Is there no way out?
Analyzing the genocides that happened in the 70s and the 80s there are valid reasons to feel that United Nations has not been very effective as an International Body. However, it is an undeniable fact that United Nations is a necessary body to maintain a semblance of world order. The conflicts that United Nations could not prevent are the ones we hear about. I sincerely believe there could be many conflicts that have been avoided because United Nations initiated negotiation.
Increased Ethical role of UN
The role of the United Nations has become much more important and relevant in present times. Therefore, It is imperative for United Nations to look inward and outward to become the organization that fulfills the mandate of its existence, which was, Never Again to Genocide.
The definition of Genocide, as stated in the UN convention is not fully inclusive. In article 2, the crime of Genocide is defined that it is a crime with the intent to destroy, in whole or in part, a group. Further elaboration of group mentions national, ethnic, racial or religious groups. Other possible groups are not included. Thus if other groups were targets of the massacre, it would be difficult to persecute. One such important element could be political groups. If a systematic attack is conducted on a population because of their adherence to a political group it may not be regarded as genocide. In the case of Bangladesh, The Pakistan Army was specifically targeting people, especially young men, who were thought to be supporters of the opposition Awami League.
In the case of Cambodia, the people in the cities were blamed for being bourgeoisie, thus they had to be brought to the level of a proletariat. Individuals wearing glasses were perceived to be upper class and persecuted. At the current time, the incidences in Syria and Libya are increasingly becoming terrifying. It is probably time to ask the question if the concept of gender needs to be included in the definition of Genocide too. Some persecution by ISIS and Boko Haram are exclusively targeted towards women.
If a process of redefining Genocide is undertaken by UN, it will provide an opportunity for the International organization to look at Genocide more inclusively when there is the question of justice. An inclusive definition of Genocide will also be able to predict future full-scale genocide and prevent genocide from becoming mature coercive actions.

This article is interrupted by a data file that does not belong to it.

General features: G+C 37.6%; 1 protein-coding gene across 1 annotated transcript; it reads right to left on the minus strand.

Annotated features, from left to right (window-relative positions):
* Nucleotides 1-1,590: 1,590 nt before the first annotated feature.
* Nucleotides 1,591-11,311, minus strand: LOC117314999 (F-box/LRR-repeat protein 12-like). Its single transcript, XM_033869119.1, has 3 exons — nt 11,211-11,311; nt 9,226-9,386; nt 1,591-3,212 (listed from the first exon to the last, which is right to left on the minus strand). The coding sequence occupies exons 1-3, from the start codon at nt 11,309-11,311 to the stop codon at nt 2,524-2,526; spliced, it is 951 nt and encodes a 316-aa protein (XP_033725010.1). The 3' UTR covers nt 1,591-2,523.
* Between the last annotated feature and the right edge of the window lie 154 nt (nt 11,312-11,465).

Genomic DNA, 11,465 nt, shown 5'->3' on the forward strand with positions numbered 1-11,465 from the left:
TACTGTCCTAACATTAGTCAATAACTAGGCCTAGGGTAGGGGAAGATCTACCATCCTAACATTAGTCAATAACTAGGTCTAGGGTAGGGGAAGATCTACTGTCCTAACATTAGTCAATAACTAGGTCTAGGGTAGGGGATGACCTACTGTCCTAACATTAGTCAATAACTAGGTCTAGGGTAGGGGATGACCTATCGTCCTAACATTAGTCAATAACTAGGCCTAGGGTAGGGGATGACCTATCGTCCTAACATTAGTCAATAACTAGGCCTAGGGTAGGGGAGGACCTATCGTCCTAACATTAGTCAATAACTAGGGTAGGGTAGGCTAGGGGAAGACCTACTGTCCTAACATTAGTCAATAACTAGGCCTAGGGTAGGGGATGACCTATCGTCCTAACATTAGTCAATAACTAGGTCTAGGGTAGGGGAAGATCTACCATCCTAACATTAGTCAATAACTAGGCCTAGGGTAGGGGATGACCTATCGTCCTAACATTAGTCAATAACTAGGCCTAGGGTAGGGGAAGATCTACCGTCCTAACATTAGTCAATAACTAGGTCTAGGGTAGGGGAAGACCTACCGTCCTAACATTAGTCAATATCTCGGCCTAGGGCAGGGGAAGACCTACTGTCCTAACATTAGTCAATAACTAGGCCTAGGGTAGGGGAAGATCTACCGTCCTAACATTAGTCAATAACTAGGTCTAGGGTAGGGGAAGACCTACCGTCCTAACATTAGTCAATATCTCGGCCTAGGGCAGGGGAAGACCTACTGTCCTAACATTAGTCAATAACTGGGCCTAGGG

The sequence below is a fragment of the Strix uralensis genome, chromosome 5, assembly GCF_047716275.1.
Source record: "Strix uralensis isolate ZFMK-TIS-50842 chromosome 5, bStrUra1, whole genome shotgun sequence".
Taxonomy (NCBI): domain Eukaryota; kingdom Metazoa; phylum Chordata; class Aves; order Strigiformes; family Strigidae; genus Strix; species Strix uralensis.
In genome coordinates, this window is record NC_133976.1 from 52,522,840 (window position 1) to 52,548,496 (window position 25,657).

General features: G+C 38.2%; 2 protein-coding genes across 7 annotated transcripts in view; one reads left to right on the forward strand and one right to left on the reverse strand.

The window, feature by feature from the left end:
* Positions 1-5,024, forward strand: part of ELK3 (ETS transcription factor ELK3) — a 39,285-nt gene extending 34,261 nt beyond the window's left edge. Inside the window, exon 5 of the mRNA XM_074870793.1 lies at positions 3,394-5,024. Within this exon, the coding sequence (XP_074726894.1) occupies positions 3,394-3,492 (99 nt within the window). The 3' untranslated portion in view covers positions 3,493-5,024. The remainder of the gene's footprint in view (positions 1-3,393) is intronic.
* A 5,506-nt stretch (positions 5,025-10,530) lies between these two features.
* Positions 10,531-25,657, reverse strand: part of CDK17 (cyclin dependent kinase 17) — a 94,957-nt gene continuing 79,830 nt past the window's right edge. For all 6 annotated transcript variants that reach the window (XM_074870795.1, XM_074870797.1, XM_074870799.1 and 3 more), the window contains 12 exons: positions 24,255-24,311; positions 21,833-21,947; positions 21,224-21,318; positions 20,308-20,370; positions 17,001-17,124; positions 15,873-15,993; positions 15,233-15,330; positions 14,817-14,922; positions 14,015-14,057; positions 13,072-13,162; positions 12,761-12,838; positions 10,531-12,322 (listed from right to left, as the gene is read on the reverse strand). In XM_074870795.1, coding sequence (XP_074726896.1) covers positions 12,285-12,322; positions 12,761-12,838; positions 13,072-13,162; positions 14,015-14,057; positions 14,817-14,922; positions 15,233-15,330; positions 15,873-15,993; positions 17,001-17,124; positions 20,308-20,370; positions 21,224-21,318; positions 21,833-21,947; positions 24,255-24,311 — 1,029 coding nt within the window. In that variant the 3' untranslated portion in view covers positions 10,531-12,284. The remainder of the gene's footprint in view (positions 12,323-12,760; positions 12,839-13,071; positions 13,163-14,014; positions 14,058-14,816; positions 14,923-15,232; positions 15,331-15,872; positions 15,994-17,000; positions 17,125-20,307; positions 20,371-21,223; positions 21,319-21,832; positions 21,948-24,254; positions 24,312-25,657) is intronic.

Reform of Security Council:
In the cases of genocides discussed, it is evident that the balance of power of Nation States, particularly the members of the Security Council, makes a difference. It is being strongly felt that United Nations and in particular the UN Security Council needs reform. The issues being discussed are the increase in the number of general members in the Security Council by members from underrepresented continents and regions. This increase in number could bring more perspective to discussions and help in resolving matters in a more informed manner. The increased number will also mean increased responsibility for more members.
On the question of acting responsibly, some members showed frustration during the General debate in 2014 about the Veto imposed in the case of Syria. The suggested reform was that, there should be a restriction on the use of the Veto in situations of mass atrocity.
Empowering the Office of The Secretary-General
The Office of the Secretary-General needs more mandates. Merely creating offices for Responsibility to Protect ( R2P), or appointing advisors on genocide will not be enough.
The Office needs more flexibility to act quickly and decisively when genocide threats develop. The option of deputing a special envoy should be used as often as human rights violation is reported.
There is a strong recommendation from various corners that different agencies working on different development and strengthening issues could have coordinated programs as a unified One UN program. This would not only make the activities cost-effective by reducing some duplication, some funds could be freed up to do more innovative preventive programs towards peacebuilding.
Oftentimes, the UN organizations working in different regions, particularly developing countries assume a bureaucratic method of operation. This not only precludes their coordination with other UN agencies, it makes them removed from local organizations, which are a trove of information. The UN organizations need to collaborate with local organizations, particularly in times of peacebuilding and more specifically during times of humanitarian efforts. We are aware how UN Aid was manipulated by Rwandan perpetrators of Genocide. The UN forces are questioned about their role in Darfur too.
As mentioned earlier, genocide does not flare up in a day. We need a United Nations which proactively implements policies and norm-setting initiatives to prevent and avert Genocide. If that does not happen, it will lose the respect of the world population and continue to act as a bureaucratic office manned by aspiring and retired politicians.
Christina Rozario, Development program specialist, educator, orator